But I don’t want to imply that being disabled is any less of a problem for men (indeed, in today’s cowboy-up culture it may be more difficult for a man to admit he needs help), and I also am aware that there are many areas of world religion where my knowledge is scanty. So: Are there any disabled goddesses?

Time Warp: A Lesson in Dance and Mobility

Here’s a lesson in inclusiveness from “Glee,” of all things. (Gosh, I feel old. I remember when “Rocky Horror” was the dirtiest movie I’d ever seen.) The dance, as described in the lyrics, includes jumping, stepping and pelvic thrusting, yet who can doubt that the guy in the wheelchair is well and truly a part of this Time Warp?

Good post on this topic

from P. Sufenas Virius Lupus at Aedicula Antinoi. Sample quote:

Something else that I see more and more is the idea that, with proper spiritual practice, those who are on medications for psychological and physiologically-based mood or mental disorders will somehow “get over” their need for such things eventually.

Yes, thank you for your concern, but my issues will not go away if I become a vegan/eat only raw foods/take elderberry supplements/get cranio-sacral therapy/believe in fairies.

Virius Lupus also gives some fascinating historical data on a set of games held at the Egyptian city of Memphis in about 220 CE. Along with categories for competitors who were children and teens, the athletes also included a category that we might interpret to include people who were blind or disabled.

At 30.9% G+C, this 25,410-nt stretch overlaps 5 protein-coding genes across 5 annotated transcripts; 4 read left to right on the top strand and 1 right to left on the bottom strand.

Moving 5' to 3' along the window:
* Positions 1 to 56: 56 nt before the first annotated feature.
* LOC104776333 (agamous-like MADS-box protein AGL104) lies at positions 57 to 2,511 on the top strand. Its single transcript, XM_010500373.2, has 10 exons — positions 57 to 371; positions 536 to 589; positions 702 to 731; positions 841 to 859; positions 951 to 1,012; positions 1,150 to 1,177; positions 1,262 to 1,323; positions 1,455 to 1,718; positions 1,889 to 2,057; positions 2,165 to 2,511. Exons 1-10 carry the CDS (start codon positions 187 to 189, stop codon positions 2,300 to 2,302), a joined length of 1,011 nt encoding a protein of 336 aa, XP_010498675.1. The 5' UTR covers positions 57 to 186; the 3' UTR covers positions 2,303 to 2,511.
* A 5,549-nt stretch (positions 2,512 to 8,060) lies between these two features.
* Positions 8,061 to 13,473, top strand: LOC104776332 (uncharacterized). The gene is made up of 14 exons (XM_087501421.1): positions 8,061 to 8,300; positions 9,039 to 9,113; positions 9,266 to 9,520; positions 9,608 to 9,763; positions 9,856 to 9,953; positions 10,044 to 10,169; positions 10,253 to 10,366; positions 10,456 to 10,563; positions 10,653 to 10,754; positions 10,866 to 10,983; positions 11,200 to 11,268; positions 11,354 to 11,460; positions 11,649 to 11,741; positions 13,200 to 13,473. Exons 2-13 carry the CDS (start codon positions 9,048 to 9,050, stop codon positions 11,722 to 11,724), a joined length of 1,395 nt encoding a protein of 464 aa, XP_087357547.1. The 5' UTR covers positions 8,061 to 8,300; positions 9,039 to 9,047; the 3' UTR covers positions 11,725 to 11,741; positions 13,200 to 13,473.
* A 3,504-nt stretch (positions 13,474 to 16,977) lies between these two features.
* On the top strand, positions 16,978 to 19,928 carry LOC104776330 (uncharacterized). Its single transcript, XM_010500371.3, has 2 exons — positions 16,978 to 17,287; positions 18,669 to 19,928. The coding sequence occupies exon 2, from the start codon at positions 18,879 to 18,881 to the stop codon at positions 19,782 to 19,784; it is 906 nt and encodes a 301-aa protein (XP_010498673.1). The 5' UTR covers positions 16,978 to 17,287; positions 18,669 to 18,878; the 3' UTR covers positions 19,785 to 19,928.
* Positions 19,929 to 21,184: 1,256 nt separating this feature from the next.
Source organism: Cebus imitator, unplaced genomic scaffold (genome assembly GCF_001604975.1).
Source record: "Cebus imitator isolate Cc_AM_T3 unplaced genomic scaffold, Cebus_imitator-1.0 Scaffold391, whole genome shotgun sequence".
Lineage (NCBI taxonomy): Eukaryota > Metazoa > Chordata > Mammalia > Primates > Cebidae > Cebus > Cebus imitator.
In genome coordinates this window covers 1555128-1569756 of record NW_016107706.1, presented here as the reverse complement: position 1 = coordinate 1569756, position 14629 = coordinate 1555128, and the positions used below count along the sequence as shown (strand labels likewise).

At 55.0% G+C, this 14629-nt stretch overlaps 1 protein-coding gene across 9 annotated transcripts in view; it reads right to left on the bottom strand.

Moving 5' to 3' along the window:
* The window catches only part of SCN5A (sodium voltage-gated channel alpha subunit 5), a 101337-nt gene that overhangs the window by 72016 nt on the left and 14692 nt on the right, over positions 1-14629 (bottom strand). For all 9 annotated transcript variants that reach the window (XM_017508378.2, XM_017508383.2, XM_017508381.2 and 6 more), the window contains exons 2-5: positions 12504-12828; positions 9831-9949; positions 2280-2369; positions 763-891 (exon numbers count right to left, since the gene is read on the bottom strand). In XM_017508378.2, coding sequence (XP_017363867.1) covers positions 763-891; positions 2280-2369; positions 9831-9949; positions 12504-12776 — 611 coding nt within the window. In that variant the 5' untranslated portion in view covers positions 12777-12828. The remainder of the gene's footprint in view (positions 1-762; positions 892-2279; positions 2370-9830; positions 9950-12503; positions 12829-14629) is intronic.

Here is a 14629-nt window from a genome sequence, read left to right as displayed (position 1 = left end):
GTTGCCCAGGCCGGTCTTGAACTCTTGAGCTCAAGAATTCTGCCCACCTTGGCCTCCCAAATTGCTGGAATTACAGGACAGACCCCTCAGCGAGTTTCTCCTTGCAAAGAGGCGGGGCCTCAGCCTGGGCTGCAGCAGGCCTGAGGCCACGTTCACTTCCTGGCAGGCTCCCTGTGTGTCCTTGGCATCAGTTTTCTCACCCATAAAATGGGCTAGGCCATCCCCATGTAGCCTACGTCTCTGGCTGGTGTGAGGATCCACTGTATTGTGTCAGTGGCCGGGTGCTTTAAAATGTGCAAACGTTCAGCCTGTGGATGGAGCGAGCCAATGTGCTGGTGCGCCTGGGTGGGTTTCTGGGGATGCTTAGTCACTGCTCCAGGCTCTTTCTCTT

Read the whole thing here.

There’s Another Way

Yesterday’s post discussed a Pagan organization that did not do a good job of making a mildly disabled festival-goer feel welcome. I’m fortunate to be part of a community where there is a concerted effort to do things differently. They prefer to keep a low profile, so we’ll just call them the SSPG (Sooper Sekrit Pagan Gathering).

On SSPG’s e-mail list, an organizer of next season’s annual gathering is already gathering ideas for ways to include people of varying mobilities in the main ritual. She was challenged by a former dancer to come up with ways that everyone can dance — not just participate, DANCE. Among the suggestions from the group:

  • Raising energy by joining hands and making a “stirring the cauldron” motion with the joined hands.
  • Creating a center focal point where mobility-challenged people can move and drum (the outer group then performs a spiral dance, and at the center you have to kiss a drummer!).
  • An idea from a past SSPG ritual, in which participants sort themselves into Earth, Air, Fire and Water groups. Air, Fire and Water leave the ritual area to explore the outdoors and bring back symbols. Earth remains in the ritual space and does Earth-related work (I can envision consecrating a stone altar, for example).

I don’t know what the final ritual will look like, but I know that the organizers have shown courtesy and thoughtfulness in preparing for a variety of people to take a meaningful part — including listening to people who have disabilities.